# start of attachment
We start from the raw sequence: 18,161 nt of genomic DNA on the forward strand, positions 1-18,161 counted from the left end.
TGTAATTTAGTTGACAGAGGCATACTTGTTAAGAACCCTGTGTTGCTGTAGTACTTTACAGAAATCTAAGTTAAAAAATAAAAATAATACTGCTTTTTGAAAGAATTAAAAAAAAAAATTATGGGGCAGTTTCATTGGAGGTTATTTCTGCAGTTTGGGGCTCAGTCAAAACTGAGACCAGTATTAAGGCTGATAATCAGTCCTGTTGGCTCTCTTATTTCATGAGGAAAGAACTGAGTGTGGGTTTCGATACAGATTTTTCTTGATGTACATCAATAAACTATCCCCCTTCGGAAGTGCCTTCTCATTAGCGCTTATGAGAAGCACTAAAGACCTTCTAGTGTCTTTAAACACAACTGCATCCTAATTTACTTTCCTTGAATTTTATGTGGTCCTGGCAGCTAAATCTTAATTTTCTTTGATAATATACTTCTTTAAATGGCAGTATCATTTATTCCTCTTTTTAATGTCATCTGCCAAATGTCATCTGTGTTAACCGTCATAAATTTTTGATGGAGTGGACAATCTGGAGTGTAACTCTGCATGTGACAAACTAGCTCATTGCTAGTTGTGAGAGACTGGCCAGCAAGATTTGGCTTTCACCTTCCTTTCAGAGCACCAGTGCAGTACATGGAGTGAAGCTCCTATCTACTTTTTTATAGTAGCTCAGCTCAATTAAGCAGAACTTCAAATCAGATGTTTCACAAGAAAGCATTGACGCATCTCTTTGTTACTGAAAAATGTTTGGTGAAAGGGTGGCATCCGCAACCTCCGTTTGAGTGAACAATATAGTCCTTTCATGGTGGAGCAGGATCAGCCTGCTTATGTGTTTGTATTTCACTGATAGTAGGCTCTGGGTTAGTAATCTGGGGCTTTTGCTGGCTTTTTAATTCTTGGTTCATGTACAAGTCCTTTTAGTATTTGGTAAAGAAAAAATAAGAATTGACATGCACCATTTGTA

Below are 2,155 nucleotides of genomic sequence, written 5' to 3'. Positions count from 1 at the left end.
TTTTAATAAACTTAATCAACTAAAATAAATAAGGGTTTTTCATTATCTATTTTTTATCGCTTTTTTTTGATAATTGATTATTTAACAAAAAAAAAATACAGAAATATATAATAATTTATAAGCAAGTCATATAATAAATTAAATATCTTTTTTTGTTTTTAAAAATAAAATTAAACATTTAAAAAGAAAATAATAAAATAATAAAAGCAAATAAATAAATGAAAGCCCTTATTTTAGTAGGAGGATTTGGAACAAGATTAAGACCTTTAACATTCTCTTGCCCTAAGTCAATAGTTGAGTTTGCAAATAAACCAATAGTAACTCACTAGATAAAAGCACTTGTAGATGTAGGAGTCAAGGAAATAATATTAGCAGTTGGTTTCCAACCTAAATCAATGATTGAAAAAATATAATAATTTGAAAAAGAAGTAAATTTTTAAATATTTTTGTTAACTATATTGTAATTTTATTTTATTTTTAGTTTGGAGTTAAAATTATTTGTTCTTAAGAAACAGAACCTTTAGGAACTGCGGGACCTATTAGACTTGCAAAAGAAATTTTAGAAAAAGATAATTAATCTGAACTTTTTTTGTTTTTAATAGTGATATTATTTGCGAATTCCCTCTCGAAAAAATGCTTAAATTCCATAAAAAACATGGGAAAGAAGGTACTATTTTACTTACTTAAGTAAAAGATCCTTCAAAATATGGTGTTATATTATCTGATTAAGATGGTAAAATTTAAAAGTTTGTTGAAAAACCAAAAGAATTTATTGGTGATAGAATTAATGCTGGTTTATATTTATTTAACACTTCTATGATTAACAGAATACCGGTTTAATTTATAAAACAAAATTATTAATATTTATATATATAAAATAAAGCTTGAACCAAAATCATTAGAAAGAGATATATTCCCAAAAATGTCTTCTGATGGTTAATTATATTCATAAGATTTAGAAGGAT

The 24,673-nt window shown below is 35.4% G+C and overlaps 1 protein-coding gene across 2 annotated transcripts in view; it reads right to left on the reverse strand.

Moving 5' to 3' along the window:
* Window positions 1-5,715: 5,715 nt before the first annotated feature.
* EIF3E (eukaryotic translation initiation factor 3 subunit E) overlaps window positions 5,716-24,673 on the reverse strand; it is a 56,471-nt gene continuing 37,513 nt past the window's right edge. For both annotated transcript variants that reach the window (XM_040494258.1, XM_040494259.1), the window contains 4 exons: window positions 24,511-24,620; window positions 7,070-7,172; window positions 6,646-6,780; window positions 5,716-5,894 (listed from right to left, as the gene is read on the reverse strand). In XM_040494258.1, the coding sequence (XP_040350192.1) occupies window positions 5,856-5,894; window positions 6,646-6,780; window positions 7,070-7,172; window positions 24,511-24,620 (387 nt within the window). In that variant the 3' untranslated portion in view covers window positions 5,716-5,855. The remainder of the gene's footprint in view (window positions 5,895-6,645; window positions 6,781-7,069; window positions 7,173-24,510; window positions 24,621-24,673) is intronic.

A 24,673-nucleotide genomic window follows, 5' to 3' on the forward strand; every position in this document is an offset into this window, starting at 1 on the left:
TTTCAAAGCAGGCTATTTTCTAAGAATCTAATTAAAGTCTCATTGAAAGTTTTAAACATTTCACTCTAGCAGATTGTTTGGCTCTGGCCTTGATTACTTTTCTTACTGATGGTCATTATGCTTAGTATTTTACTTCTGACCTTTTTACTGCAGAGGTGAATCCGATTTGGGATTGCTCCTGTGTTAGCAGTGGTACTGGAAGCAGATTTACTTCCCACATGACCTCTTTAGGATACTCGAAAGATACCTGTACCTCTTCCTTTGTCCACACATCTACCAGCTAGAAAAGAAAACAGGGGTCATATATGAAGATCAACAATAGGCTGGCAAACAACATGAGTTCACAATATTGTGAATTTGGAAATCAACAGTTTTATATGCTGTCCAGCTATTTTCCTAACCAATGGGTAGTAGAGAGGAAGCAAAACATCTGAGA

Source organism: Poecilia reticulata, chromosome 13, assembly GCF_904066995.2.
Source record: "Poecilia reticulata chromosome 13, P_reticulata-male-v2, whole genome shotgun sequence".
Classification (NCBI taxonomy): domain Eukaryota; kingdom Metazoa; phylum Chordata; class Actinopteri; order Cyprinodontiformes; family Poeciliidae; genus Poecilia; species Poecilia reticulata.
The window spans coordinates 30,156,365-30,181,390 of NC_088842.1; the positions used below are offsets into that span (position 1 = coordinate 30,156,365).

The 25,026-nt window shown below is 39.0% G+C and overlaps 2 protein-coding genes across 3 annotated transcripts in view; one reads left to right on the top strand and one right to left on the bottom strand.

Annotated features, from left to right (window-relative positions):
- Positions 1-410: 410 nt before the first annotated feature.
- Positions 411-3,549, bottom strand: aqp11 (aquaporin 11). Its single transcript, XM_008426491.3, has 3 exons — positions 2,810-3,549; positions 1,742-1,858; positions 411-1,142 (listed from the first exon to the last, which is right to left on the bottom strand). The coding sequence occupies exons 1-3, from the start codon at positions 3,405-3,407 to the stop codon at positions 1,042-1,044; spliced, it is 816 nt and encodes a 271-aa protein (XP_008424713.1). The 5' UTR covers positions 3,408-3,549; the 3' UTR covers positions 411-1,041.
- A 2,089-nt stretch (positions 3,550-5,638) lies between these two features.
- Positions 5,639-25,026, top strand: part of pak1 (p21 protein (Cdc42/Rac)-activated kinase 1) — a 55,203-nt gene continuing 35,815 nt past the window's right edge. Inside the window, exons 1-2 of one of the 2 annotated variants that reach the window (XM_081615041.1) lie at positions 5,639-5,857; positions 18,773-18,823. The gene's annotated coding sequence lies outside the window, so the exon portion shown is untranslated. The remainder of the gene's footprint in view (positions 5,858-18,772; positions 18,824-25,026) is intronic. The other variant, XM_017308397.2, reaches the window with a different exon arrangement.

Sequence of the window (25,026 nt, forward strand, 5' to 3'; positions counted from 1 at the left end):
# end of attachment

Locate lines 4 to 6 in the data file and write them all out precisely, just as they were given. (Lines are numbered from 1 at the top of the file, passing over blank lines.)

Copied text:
TTTTAATAAACTTAATCAACTAAAATAAATAAGGGTTTTTCATTATCTATTTTTTATCGCTTTTTTTTGATAATTGATTATTTAACAAAAAAAAAATACAGAAATATATAATAATTTATAAGCAAGTCATATAATAAATTAAATATCTTTTTTTGTTTTTAAAAATAAAATTAAACATTTAAAAAGAAAATAATAAAATAATAAAAGCAAATAAATAAATGAAAGCCCTTATTTTAGTAGGAGGATTTGGAACAAGATTAAGACCTTTAACATTCTCTTGCCCTAAGTCAATAGTTGAGTTTGCAAATAAACCAATAGTAACTCACTAGATAAAAGCACTTGTAGATGTAGGAGTCAAGGAAATAATATTAGCAGTTGGTTTCCAACCTAAATCAATGATTGAAAAAATATAATAATTTGAAAAAGAAGTAAATTTTTAAATATTTTTGTTAACTATATTGTAATTTTATTTTATTTTTAGTTTGGAGTTAAAATTATTTGTTCTTAAGAAACAGAACCTTTAGGAACTGCGGGACCTATTAGACTTGCAAAAGAAATTTTAGAAAAAGATAATTAATCTGAACTTTTTTTGTTTTTAATAGTGATATTATTTGCGAATTCCCTCTCGAAAAAATGCTTAAATTCCATAAAAAACATGGGAAAGAAGGTACTATTTTACTTACTTAAGTAAAAGATCCTTCAAAATATGGTGTTATATTATCTGATTAAGATGGTAAAATTTAAAAGTTTGTTGAAAAACCAAAAGAATTTATTGGTGATAGAATTAATGCTGGTTTATATTTATTTAACACTTCTATGATTAACAGAATACCGGTTTAATTTATAAAACAAAATTATTAATATTTATATATATAAAATAAAGCTTGAACCAAAATCATTAGAAAGAGATATATTCCCAAAAATGTCTTCTGATGGTTAATTATATTCATAAGATTTAGAAGGAT

The 24,673-nt window shown below is 35.4% G+C and overlaps 1 protein-coding gene across 2 annotated transcripts in view; it reads right to left on the reverse strand.

Moving 5' to 3' along the window: